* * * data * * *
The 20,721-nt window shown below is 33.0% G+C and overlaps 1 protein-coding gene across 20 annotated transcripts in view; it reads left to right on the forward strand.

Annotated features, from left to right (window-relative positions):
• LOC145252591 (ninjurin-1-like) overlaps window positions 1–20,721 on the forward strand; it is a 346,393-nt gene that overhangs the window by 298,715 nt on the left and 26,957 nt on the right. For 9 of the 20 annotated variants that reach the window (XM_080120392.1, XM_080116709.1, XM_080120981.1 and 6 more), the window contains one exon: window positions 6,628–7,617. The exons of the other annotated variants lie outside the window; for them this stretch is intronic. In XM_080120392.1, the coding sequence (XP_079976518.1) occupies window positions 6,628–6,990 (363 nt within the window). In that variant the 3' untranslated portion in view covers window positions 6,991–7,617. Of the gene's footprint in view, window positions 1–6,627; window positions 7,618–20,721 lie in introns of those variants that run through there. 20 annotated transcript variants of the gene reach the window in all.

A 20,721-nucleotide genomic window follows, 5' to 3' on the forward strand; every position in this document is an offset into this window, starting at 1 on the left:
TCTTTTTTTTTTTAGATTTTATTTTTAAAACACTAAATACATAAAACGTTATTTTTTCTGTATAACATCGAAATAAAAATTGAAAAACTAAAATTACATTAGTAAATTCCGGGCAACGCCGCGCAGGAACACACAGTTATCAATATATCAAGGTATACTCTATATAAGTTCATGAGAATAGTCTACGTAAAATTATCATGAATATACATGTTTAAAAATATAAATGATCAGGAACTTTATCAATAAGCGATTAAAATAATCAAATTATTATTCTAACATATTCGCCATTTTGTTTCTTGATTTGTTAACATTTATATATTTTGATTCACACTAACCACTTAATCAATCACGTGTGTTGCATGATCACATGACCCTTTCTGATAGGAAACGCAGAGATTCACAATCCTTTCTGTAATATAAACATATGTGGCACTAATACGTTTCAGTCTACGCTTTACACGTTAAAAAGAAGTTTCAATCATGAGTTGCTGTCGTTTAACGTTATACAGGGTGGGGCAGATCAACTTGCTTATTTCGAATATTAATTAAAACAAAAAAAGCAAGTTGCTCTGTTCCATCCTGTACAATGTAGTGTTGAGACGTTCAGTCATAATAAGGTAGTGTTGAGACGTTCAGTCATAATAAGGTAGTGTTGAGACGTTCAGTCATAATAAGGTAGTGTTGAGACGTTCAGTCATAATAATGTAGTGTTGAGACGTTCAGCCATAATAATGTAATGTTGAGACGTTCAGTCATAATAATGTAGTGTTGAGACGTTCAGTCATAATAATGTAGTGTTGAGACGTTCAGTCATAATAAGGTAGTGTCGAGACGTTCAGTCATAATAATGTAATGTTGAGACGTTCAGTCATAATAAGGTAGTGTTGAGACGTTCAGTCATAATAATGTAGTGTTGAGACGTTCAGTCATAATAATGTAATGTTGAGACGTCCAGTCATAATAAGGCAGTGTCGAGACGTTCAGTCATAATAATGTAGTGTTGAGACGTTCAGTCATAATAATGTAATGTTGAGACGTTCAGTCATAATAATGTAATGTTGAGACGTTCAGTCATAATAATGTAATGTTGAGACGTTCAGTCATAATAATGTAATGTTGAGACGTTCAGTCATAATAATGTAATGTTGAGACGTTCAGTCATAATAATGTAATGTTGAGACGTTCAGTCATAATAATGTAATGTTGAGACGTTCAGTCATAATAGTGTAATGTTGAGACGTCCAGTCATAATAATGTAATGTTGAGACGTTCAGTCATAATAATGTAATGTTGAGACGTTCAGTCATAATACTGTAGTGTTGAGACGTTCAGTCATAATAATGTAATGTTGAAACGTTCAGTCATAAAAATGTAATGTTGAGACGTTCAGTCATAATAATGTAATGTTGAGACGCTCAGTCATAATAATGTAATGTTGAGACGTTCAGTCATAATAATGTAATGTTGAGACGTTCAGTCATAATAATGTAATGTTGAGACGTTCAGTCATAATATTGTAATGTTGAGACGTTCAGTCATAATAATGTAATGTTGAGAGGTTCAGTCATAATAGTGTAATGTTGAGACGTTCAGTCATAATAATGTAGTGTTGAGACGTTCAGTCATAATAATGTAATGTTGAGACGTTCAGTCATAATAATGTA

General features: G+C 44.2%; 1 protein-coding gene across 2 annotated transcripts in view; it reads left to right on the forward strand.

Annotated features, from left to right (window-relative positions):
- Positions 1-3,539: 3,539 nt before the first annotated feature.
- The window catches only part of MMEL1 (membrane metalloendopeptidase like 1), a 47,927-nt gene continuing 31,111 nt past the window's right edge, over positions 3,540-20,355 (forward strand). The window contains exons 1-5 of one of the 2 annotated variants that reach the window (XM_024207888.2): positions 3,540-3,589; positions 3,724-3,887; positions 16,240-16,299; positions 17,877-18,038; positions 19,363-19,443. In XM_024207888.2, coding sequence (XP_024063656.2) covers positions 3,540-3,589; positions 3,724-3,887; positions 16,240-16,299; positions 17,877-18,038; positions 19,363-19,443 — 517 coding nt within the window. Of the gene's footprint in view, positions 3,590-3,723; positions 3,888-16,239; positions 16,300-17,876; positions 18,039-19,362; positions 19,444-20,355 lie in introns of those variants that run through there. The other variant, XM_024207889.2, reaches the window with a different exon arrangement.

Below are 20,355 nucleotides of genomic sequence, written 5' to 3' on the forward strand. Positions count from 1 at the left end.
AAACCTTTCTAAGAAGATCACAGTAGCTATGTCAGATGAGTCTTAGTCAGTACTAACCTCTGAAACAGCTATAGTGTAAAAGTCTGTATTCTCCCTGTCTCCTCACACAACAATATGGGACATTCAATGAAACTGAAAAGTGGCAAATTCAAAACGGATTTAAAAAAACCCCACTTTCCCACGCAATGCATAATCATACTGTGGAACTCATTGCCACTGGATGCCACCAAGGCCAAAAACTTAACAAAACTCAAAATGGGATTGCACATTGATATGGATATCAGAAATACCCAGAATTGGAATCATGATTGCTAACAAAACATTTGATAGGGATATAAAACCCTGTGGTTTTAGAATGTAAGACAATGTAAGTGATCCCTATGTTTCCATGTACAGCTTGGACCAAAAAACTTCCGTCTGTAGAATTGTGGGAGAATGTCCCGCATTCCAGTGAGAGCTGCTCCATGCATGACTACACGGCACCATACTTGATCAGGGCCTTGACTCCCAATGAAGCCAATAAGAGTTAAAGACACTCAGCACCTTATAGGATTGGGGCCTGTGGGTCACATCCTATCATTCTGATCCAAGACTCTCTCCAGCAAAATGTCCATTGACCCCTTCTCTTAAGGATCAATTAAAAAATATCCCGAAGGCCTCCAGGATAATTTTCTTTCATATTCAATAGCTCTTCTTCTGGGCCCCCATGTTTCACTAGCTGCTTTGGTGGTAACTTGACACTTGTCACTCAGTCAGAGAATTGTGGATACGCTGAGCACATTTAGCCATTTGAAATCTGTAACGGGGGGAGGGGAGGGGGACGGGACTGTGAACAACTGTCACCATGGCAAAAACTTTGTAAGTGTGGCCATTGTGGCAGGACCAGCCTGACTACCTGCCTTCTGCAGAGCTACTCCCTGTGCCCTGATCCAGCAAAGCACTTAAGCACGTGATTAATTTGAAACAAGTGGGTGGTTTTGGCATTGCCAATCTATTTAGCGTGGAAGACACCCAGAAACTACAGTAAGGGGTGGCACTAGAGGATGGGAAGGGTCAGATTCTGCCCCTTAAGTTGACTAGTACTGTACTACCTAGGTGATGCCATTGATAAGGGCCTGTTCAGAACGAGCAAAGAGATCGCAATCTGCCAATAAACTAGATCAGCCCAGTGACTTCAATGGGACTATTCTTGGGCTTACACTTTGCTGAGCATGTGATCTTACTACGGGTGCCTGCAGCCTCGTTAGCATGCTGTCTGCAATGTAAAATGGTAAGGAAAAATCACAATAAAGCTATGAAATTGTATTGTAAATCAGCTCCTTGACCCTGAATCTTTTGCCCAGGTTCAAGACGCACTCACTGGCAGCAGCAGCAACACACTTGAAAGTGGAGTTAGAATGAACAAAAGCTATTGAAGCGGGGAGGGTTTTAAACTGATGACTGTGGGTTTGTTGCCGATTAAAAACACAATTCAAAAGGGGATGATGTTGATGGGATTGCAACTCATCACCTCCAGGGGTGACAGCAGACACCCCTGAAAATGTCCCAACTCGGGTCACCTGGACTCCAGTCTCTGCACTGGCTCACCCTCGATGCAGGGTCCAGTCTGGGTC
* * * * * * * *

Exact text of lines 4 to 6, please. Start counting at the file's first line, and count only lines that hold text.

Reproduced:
A 20,721-nucleotide genomic window follows, 5' to 3' on the forward strand; every position in this document is an offset into this window, starting at 1 on the left:
TCTTTTTTTTTTTAGATTTTATTTTTAAAACACTAAATACATAAAACGTTATTTTTTCTGTATAACATCGAAATAAAAATTGAAAAACTAAAATTACATTAGTAAATTCCGGGCAACGCCGCGCAGGAACACACAGTTATCAATATATCAAGGTATACTCTATATAAGTTCATGAGAATAGTCTACGTAAAATTATCATGAATATACATGTTTAAAAATATAAATGATCAGGAACTTTATCAATAAGCGATTAAAATAATCAAATTATTATTCTAACATATTCGCCATTTTGTTTCTTGATTTGTTAACATTTATATATTTTGATTCACACTAACCACTTAATCAATCACGTGTGTTGCATGATCACATGACCCTTTCTGATAGGAAACGCAGAGATTCACAATCCTTTCTGTAATATAAACATATGTGGCACTAATACGTTTCAGTCTACGCTTTACACGTTAAAAAGAAGTTTCAATCATGAGTTGCTGTCGTTTAACGTTATACAGGGTGGGGCAGATCAACTTGCTTATTTCGAATATTAATTAAAACAAAAAAAGCAAGTTGCTCTGTTCCATCCTGTACAATGTAGTGTTGAGACGTTCAGTCATAATAAGGTAGTGTTGAGACGTTCAGTCATAATAAGGTAGTGTTGAGACGTTCAGTCATAATAAGGTAGTGTTGAGACGTTCAGTCATAATAATGTAGTGTTGAGACGTTCAGCCATAATAATGTAATGTTGAGACGTTCAGTCATAATAATGTAGTGTTGAGACGTTCAGTCATAATAATGTAGTGTTGAGACGTTCAGTCATAATAAGGTAGTGTCGAGACGTTCAGTCATAATAATGTAATGTTGAGACGTTCAGTCATAATAAGGTAGTGTTGAGACGTTCAGTCATAATAATGTAGTGTTGAGACGTTCAGTCATAATAATGTAATGTTGAGACGTCCAGTCATAATAAGGCAGTGTCGAGACGTTCAGTCATAATAATGTAGTGTTGAGACGTTCAGTCATAATAATGTAATGTTGAGACGTTCAGTCATAATAATGTAATGTTGAGACGTTCAGTCATAATAATGTAATGTTGAGACGTTCAGTCATAATAATGTAATGTTGAGACGTTCAGTCATAATAATGTAATGTTGAGACGTTCAGTCATAATAATGTAATGTTGAGACGTTCAGTCATAATAATGTAATGTTGAGACGTTCAGTCATAATAGTGTAATGTTGAGACGTCCAGTCATAATAATGTAATGTTGAGACGTTCAGTCATAATAATGTAATGTTGAGACGTTCAGTCATAATACTGTAGTGTTGAGACGTTCAGTCATAATAATGTAATGTTGAAACGTTCAGTCATAAAAATGTAATGTTGAGACGTTCAGTCATAATAATGTAATGTTGAGACGCTCAGTCATAATAATGTAATGTTGAGACGTTCAGTCATAATAATGTAATGTTGAGACGTTCAGTCATAATAATGTAATGTTGAGACGTTCAGTCATAATATTGTAATGTTGAGACGTTCAGTCATAATAATGTAATGTTGAGAGGTTCAGTCATAATAGTGTAATGTTGAGACGTTCAGTCATAATAATGTAGTGTTGAGACGTTCAGTCATAATAATGTAATGTTGAGACGTTCAGTCATAATAATGTA

General features: G+C 44.2%; 1 protein-coding gene across 2 annotated transcripts in view; it reads left to right on the forward strand.